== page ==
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Coix lacryma-jobi L.

Job's-tears, Adlay, Millet

Source: James A. Duke. 1983. Handbook of Energy Crops. unpublished.

  1. Uses
  2. Folk Medicine
  3. Chemistry
  4. Description
  5. Germplasm
  6. Distribution
  7. Ecology
  8. Cultivation
  9. Harvesting
  10. Yields and Economics
  11. Energy
  12. Biotic Factors
  13. References


Weed to some, necklace to others, staff-of-life to others, job's tear is a very useful and productive grass increasingly viewed as a potential energy source. Before Zea became popular in South Asia, Coix was rather widely cultivated as a cereal in India. Still taken as a minor cereal, it is pounded, threshed and winnowed, as a cereal or breadstuff. The pounded flour is sometimes mixed with water like barley for barley water. The pounded kernel is also made into a sweet dish by frying and coating with sugar. It is also husked and eaten out of hand like a peanut. Beers and wines are made from the fermented grain. Chinese use the grain, like barley, in soups and broths.

Folk Medicine

According to Hartwell (1967-1971), the fruits are used in folk remedies for abdominal tumors, esophageal, gastrointestinal, and lung cancers, various tumors, as well as excrescences, warts, and whitlows. This folk reputation is all the more interesting when reading that coixenolide has antitumor activity (List and Horhammer, 1969-1979). Job's tear is also a folk remedy for abscess, anodyne, anthrax, appendicitis, arthritis, beriberi, bronchitis, catarrh, diabetes, dysentery, dysuria, edema, fever, gotter, halitosis, headache, hydrothorax, metroxenia, phthisis, pleurisy, pneumonia, puerperium, rheumatism, small-pox, splenitis, strangury, tenesmus, and worms (Duke and Wain, 1981). Walker (1971) cites other medicinal uses.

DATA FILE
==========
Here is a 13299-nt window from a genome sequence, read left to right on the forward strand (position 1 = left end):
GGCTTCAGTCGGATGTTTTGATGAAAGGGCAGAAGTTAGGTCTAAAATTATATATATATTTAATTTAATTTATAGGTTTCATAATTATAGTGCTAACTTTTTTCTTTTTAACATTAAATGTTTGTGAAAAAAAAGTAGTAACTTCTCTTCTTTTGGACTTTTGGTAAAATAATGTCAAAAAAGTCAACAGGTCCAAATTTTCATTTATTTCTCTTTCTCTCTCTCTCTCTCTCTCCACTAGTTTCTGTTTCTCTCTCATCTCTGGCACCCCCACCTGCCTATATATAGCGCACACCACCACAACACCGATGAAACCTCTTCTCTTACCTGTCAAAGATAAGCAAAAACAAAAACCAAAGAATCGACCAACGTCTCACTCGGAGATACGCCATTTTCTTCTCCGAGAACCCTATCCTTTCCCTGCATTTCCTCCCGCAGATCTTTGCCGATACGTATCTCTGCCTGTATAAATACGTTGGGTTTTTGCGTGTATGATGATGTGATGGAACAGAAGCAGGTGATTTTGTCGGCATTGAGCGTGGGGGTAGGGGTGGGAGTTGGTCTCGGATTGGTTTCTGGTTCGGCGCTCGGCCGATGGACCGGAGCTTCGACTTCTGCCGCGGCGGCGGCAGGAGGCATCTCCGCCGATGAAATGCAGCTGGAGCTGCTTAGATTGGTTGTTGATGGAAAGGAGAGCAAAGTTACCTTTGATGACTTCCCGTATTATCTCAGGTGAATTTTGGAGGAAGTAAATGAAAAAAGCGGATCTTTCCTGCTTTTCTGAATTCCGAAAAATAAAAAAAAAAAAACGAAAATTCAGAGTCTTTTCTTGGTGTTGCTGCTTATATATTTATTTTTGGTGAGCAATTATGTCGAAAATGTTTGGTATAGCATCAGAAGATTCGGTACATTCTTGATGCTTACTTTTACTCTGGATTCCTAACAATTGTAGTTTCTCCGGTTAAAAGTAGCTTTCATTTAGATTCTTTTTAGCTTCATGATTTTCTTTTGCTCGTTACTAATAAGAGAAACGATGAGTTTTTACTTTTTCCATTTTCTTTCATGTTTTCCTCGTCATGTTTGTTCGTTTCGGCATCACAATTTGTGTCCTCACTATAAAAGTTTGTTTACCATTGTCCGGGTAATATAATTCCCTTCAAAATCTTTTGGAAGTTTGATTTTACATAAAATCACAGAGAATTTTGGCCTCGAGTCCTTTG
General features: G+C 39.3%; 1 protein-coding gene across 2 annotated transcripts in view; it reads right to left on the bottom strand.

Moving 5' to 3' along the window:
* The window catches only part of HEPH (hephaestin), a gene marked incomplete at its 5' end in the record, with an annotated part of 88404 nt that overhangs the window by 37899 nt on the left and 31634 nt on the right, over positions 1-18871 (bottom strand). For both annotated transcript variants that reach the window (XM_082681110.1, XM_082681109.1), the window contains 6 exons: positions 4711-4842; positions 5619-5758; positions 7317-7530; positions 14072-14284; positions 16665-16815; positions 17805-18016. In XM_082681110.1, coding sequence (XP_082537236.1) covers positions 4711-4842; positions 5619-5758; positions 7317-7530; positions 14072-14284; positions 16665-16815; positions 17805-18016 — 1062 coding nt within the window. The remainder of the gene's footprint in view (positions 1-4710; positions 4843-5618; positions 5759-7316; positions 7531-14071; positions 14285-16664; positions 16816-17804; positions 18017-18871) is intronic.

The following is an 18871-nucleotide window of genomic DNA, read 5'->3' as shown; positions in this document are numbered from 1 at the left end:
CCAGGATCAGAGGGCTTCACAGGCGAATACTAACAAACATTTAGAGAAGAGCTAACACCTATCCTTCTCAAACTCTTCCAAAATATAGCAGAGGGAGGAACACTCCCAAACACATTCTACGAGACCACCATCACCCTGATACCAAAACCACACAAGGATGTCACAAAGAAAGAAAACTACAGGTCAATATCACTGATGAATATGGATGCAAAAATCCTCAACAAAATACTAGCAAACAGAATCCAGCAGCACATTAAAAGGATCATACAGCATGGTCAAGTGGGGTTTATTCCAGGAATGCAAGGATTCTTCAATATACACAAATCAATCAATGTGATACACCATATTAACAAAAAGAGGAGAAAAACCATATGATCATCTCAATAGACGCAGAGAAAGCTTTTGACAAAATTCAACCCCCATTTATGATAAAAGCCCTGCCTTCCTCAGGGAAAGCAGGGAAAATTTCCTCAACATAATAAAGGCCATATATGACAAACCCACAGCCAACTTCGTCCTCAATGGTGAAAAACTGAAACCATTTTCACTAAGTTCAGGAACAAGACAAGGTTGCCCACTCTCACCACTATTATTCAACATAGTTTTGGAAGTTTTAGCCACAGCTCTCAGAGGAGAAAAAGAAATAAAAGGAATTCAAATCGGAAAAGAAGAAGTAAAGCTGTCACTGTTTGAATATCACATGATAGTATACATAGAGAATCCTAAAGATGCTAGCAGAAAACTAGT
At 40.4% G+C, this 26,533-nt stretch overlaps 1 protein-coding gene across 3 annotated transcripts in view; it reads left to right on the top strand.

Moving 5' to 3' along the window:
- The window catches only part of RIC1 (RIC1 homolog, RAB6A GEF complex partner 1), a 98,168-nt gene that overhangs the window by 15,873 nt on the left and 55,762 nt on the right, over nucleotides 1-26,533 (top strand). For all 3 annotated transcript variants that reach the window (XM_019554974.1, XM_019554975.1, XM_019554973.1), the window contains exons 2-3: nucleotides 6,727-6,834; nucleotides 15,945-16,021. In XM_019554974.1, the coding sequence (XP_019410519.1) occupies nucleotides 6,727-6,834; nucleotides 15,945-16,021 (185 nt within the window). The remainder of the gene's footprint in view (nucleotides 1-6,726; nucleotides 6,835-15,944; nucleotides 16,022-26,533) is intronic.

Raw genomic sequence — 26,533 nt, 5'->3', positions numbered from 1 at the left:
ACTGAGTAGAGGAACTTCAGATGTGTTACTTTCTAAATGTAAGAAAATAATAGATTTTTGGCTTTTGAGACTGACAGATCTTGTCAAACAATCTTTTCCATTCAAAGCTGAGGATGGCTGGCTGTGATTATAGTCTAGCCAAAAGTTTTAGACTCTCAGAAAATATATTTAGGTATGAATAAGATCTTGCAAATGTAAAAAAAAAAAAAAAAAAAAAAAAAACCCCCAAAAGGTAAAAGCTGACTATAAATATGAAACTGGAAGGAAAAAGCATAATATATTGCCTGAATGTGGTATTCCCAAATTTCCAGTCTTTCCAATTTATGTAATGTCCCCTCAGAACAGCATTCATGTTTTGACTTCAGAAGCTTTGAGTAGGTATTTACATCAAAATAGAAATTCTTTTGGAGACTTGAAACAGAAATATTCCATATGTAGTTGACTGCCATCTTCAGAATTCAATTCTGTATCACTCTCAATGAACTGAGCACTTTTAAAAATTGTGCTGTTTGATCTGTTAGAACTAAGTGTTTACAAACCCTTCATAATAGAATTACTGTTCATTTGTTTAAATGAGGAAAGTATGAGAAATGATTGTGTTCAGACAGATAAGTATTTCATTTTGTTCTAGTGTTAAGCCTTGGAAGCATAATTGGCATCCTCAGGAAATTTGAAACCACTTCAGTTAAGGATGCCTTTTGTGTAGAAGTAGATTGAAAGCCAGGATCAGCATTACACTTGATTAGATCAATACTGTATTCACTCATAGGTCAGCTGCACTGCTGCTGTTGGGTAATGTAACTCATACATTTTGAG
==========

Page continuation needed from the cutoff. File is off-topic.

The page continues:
Per 100 g, the seed is reported to contain 380 calories, 11.2 g H2O, 15.4 g protein, 6.2 g fat, 65.3 g total carbohydrate, 0.8 g fiber, 1.9 g ash, 25 mg Ca, 435 mg P, 5.0 mg Fe, 0 ug beta-carotene equivalent, 0.28 mg thiamine, 0.19 mg riboflavin, 4.3 mg niacin, and 0 mg ascorbic acid. According to Hager's Handbook (List and Horhammer, 1969-1979), there is 50-60% starch 18.7% protein (with glutamic-acid, leucine, tyrosine, arginine, histidine, and lysine) and 5-10% fatty oil with glycerides of myristic- and palmitic-acids.


Annual (in the temperate zone) but perennial where frost is absent or mild, freely branching upright or ascending herb 1-2 m tall, the cordate clasping leaf blades 20-50 cm long, 1-5 cm broad. Spikelets terminal, and in the upper axils, unisexual, staminate spikelets two-flowered, in twos or threes on the continuous rachis; pistillate spikelets three together, one fertile, and two sterile; glumes of the fertile spikelet several-nerved, all enclosed finally in a bony beadlike involucre, the grain, white to bluish white, or black, globular orvoid, 6-12 mm long.


Reported from the Indochina-Indonesia Center of Diversity, Job's Tears or cvs thereof is reported to tolerate laterite, low pH, photoperiodic latitude, poor soil, slope, virus, and waterlogging. (2n = 10, 20) (Duke, 1978)